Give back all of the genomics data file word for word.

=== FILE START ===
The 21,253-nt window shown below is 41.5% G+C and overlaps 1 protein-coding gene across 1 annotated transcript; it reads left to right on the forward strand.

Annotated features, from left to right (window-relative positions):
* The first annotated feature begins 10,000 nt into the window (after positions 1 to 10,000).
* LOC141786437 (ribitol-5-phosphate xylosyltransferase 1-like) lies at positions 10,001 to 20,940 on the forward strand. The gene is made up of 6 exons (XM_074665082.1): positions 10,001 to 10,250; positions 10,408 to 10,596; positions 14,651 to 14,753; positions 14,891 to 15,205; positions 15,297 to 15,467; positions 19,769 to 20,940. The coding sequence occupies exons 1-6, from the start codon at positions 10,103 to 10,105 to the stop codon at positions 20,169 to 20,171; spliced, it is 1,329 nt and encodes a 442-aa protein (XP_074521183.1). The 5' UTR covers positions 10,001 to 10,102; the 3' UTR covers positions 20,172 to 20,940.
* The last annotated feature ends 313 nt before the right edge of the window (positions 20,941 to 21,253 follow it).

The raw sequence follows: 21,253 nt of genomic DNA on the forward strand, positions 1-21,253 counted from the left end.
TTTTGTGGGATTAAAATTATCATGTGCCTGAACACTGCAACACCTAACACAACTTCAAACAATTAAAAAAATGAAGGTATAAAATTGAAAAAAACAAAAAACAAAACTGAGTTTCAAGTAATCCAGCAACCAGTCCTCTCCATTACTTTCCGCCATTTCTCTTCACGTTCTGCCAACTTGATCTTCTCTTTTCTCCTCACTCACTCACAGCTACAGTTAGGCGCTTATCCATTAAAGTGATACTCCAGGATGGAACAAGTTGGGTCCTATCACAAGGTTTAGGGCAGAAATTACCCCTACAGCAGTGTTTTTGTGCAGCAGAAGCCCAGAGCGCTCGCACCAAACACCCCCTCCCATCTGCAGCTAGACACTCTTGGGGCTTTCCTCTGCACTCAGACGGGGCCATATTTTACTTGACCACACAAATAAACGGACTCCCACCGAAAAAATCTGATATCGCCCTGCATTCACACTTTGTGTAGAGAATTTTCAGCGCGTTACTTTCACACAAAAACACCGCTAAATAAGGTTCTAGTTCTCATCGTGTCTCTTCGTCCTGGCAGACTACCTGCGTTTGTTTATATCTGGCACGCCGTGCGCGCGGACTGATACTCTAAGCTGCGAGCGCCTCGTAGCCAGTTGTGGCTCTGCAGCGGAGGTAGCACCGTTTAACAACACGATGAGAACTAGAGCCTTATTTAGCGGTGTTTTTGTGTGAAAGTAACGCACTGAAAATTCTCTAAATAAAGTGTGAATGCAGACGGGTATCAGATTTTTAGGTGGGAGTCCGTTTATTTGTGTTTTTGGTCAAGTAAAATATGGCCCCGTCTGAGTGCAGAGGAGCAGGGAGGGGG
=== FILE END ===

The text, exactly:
The 21,253-nt window shown below is 41.5% G+C and overlaps 1 protein-coding gene across 1 annotated transcript; it reads left to right on the forward strand.

Annotated features, from left to right (window-relative positions):
* The first annotated feature begins 10,000 nt into the window (after positions 1 to 10,000).
* LOC141786437 (ribitol-5-phosphate xylosyltransferase 1-like) lies at positions 10,001 to 20,940 on the forward strand. The gene is made up of 6 exons (XM_074665082.1): positions 10,001 to 10,250; positions 10,408 to 10,596; positions 14,651 to 14,753; positions 14,891 to 15,205; positions 15,297 to 15,467; positions 19,769 to 20,940. The coding sequence occupies exons 1-6, from the start codon at positions 10,103 to 10,105 to the stop codon at positions 20,169 to 20,171; spliced, it is 1,329 nt and encodes a 442-aa protein (XP_074521183.1). The 5' UTR covers positions 10,001 to 10,102; the 3' UTR covers positions 20,172 to 20,940.
* The last annotated feature ends 313 nt before the right edge of the window (positions 20,941 to 21,253 follow it).

The raw sequence follows: 21,253 nt of genomic DNA on the forward strand, positions 1-21,253 counted from the left end.
TTTTGTGGGATTAAAATTATCATGTGCCTGAACACTGCAACACCTAACACAACTTCAAACAATTAAAAAAATGAAGGTATAAAATTGAAAAAAACAAAAAACAAAACTGAGTTTCAAGTAATCCAGCAACCAGTCCTCTCCATTACTTTCCGCCATTTCTCTTCACGTTCTGCCAACTTGATCTTCTCTTTTCTCCTCACTCACTCACAGCTACAGTTAGGCGCTTATCCATTAAAGTGATACTCCAGGATGGAACAAGTTGGGTCCTATCACAAGGTTTAGGGCAGAAATTACCCCTACAGCAGTGTTTTTGTGCAGCAGAAGCCCAGAGCGCTCGCACCAAACACCCCCTCCCATCTGCAGCTAGACACTCTTGGGGCTTTCCTCTGCACTCAGACGGGGCCATATTTTACTTGACCACACAAATAAACGGACTCCCACCGAAAAAATCTGATATCGCCCTGCATTCACACTTTGTGTAGAGAATTTTCAGCGCGTTACTTTCACACAAAAACACCGCTAAATAAGGTTCTAGTTCTCATCGTGTCTCTTCGTCCTGGCAGACTACCTGCGTTTGTTTATATCTGGCACGCCGTGCGCGCGGACTGATACTCTAAGCTGCGAGCGCCTCGTAGCCAGTTGTGGCTCTGCAGCGGAGGTAGCACCGTTTAACAACACGATGAGAACTAGAGCCTTATTTAGCGGTGTTTTTGTGTGAAAGTAACGCACTGAAAATTCTCTAAATAAAGTGTGAATGCAGACGGGTATCAGATTTTTAGGTGGGAGTCCGTTTATTTGTGTTTTTGGTCAAGTAAAATATGGCCCCGTCTGAGTGCAGAGGAGCAGGGAGGGGG